We have the newest AT&T 2wire wireless router. The problem is that my vtech 5.8 ghz cordless phone has so much static that I use my cell phone instead. We have filters on every single phone jack, but we still have an inordinate amount of interference. Does anyone have any suggestions as to how to fix this problem?
1) either place your cordless phone as far away from your wireless router, to reduce the interference they are causing each other.
2)If that is not possible, get a cordless phone that operates on a different frequency.
I thought that wireless operated on the 2.4 band, so should not afftect that phone.
Phone jack filters will not help if the static is in 'the air'. Have you tried all availablke channels?
I had so much trouble with my 2.4 phones, with interference from wireless lan and other sources, that I bought a panasonic 5.8 phone that specifically stated 'wireless network friendly'. We are really peased with it here.
Does it have a model number or do I have to guess whether it has
5.7GHz 802.11a inside?
Nope. No suggestions until you disclose some model numbers. That includes the Vtech phone. Some of their cordless phone models transmit on 5.8Ghz, but receive on 2.4GHz. If the 2Wire wireless router is 2.4GHz, you'll hear interference.
The DSL line filters have nothing to do with an RF problem. They're to isolate the DSL carrier on the phone line from the telephone audio. However, the symptoms are very similar to an improperly installed DSL filter. Without filters, you'll have erratic dropouts of the DSL carrier (as indicated by the lights on the front of your unspecified
2Wire model router), especially when the phone rings. You'll also have lousy download speeds as indicated by the SBC/AT&T DSL speed test.
You'll also hear a continuous hiss, but not very loud. You can talk over it. If what you're hearing is an intermittent loud hiss, something like a motorboat running, then you're hearing the wireless transmitter from the 2Wire router. If it's a continuous low level hiss, it's the DSL carrier, in which case you should check your filter installation.
Wireless also operates on 900MHz(1) and 5.8GHz(802.11a). In this case, I wasn't sure if 2Wire made a wireless router that included 802.11a. So, I looked it up:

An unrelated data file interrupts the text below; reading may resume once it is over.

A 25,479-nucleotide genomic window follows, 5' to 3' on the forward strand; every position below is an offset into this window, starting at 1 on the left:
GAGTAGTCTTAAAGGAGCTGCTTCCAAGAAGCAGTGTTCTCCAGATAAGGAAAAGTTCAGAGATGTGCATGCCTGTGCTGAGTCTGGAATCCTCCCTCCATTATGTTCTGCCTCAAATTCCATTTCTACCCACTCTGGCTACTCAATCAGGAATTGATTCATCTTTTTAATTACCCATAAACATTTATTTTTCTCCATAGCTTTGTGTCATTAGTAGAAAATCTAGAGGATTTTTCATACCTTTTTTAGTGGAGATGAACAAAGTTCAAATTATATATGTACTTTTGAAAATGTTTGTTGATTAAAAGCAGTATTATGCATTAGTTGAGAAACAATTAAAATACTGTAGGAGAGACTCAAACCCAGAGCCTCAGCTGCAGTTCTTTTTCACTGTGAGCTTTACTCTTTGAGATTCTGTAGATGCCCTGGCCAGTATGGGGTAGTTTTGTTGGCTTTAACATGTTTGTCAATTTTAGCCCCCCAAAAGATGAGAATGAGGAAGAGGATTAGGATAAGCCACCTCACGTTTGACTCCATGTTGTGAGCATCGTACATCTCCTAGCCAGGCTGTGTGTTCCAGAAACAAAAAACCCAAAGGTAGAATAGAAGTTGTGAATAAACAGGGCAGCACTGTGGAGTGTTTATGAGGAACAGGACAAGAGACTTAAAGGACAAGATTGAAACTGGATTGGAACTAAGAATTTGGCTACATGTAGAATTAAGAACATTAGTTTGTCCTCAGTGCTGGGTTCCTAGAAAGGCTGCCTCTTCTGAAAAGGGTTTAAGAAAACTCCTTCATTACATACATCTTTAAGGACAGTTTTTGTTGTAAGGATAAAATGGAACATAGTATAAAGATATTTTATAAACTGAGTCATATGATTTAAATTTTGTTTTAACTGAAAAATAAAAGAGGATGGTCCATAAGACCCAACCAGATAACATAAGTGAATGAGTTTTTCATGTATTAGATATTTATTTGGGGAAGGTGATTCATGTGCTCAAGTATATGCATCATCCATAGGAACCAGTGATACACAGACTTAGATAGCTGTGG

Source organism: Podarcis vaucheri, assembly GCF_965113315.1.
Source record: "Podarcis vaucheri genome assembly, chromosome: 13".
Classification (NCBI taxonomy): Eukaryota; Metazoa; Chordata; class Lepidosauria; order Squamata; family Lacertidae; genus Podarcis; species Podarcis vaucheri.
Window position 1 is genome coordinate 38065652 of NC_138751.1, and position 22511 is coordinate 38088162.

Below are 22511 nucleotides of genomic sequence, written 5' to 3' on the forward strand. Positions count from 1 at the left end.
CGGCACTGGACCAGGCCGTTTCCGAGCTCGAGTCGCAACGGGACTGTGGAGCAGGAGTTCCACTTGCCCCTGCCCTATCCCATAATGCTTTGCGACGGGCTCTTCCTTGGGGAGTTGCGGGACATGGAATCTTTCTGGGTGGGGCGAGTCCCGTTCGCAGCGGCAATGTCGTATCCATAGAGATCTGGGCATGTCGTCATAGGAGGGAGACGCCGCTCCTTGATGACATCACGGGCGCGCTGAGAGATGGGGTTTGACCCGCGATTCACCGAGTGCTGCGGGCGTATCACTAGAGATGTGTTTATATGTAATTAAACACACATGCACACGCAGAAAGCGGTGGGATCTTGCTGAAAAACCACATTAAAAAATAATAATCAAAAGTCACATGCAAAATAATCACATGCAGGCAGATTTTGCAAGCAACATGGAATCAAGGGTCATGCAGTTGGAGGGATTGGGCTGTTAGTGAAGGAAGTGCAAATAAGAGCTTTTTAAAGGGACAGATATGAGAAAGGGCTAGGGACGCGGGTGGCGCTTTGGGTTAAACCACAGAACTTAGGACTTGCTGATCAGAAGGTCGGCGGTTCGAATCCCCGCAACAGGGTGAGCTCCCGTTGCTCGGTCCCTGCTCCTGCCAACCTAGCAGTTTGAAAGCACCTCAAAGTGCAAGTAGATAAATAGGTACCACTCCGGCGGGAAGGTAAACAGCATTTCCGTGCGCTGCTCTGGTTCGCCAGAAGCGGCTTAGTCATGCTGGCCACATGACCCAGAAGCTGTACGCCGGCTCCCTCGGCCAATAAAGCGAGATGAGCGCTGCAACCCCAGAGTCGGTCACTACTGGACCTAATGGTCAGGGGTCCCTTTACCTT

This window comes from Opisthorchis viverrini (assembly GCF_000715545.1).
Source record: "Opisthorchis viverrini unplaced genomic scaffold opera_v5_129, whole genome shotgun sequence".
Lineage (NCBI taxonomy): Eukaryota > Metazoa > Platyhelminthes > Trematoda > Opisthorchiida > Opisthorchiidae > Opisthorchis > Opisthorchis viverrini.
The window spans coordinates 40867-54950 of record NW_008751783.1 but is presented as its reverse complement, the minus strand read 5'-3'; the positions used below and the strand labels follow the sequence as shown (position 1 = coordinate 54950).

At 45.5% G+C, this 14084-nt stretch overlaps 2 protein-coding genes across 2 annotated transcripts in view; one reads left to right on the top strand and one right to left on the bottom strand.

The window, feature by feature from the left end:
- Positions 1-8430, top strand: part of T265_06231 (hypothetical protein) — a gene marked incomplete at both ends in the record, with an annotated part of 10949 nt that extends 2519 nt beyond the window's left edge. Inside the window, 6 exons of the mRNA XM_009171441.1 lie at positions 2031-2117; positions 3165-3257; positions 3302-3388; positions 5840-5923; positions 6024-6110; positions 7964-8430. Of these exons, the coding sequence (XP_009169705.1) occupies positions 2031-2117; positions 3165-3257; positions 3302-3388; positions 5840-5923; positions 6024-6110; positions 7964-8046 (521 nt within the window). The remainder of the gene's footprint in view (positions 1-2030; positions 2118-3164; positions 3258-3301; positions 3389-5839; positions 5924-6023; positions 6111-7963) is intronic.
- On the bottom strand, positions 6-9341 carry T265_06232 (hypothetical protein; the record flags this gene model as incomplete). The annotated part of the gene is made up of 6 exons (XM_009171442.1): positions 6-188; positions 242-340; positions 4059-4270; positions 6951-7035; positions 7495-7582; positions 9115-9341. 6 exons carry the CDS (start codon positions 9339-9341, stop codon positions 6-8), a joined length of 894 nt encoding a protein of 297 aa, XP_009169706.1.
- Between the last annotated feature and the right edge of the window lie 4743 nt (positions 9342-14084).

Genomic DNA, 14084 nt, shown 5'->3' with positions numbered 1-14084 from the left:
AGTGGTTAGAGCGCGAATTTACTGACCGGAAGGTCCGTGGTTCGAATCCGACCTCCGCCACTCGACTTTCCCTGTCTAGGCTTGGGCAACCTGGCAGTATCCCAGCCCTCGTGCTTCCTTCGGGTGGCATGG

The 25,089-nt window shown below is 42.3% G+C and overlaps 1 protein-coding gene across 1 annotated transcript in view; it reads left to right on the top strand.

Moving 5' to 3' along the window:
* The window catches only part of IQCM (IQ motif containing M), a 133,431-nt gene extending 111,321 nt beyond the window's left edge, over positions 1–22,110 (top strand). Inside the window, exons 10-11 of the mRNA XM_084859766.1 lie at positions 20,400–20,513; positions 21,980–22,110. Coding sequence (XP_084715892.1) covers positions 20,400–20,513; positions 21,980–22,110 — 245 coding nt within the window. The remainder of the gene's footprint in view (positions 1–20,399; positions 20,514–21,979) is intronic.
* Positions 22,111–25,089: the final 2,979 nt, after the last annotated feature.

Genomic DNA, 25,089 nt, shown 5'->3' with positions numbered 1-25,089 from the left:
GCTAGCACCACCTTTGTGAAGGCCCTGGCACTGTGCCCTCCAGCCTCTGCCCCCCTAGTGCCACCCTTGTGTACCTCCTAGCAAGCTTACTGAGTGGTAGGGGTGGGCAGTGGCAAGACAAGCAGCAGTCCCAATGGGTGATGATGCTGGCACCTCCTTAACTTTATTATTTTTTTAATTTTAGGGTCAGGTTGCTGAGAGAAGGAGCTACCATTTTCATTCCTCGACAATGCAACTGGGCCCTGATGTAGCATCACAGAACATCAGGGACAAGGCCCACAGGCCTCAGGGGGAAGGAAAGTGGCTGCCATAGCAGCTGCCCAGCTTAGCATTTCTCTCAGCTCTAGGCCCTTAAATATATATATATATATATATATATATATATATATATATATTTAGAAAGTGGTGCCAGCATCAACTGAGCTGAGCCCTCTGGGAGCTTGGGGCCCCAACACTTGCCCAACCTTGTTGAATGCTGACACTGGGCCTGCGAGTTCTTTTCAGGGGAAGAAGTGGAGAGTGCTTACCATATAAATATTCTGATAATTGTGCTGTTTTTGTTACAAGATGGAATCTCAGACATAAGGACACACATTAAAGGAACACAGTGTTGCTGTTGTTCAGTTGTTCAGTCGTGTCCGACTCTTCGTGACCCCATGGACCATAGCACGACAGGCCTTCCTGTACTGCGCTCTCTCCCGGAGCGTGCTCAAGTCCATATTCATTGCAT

Nope. I'm not 100.0% sure, but it appears to be all 802.11g "HyperG" which is 2.4GHz only. Nothing on 5.8GHz.
There is a possiblity that the Vtech phone is one of those that xmits on 5.8GHz, but receives on 2.4GHz. I'll wait for a model number rather than speculate.
Otherwise, it's a bad DSL microfilter installation where the "interference" is the audio hiss generated by the DSL carrier. I keep finding users that install them backwards (with sometimes works), or gets the "phone" and "data" ports backwards.
Yep. I was looking at the lastest mess of wireless "all in one" printers with printing, fax, scanner, ethernet, and wireless. I was just waiting for someone to throw in a cordless phone. They did and as expected, it's a 5.8GHz phone.
Is that the 2Wire router or the Vtech cordless phone? I don't recognize the number. See:
for a list of 2Wire numbers. However, it doesn't really matter. All
2Wire routers are 2.4GHz, not 5.8GHz.
Bingo. I downloaded the manual for the Vtech 6896.
The specs are on Page 59 which show: Transmit Frequency Telephone base: 5725-5850 MHz Handset: 2400-2483.5 MHz Receive Frequency Telephone base: 2400-2483.5 MHz Handset: 5725-5850 MHz
That means your telephone base is going to hear RF interference from the 2Wire router at 2.4GHz. However, all is not lost. Just more the phone base (not the handsets) as far away from the 2Wire router as possible and see if it helps. You can operate the handsets near the router without difficulties.
There's one potential problem. My guess is that your unspecified model 2Wire router is the 400mw high power version that SBC has been shipping. This is quite a good router, but generates 10 times as much RF power as the typical commodity router. Great for range, but not so great for interference.
If moving the Vtech base doesn't help, then methinks the cheapest and best solution would be to sell the Vtech cordless phone system to your worst enemy and buy one that uses only 5.8Ghz (and not both 2.4 and
I forgot the punch line. I found this on the same page:
"Enhanced 5.8GHz technology: Your phone operates on a dual band transmission that combines the best of 5.8GHz and 2.4GHz technologies, providing enhanced performance over standard cordless telephones."
Translation: Vtech saved a few pennies on a proper 5.8GHz duplexer by using a cheaper dual band chipset. With one of these phones, you can trash both the 802.11b/g and 802.11a bands.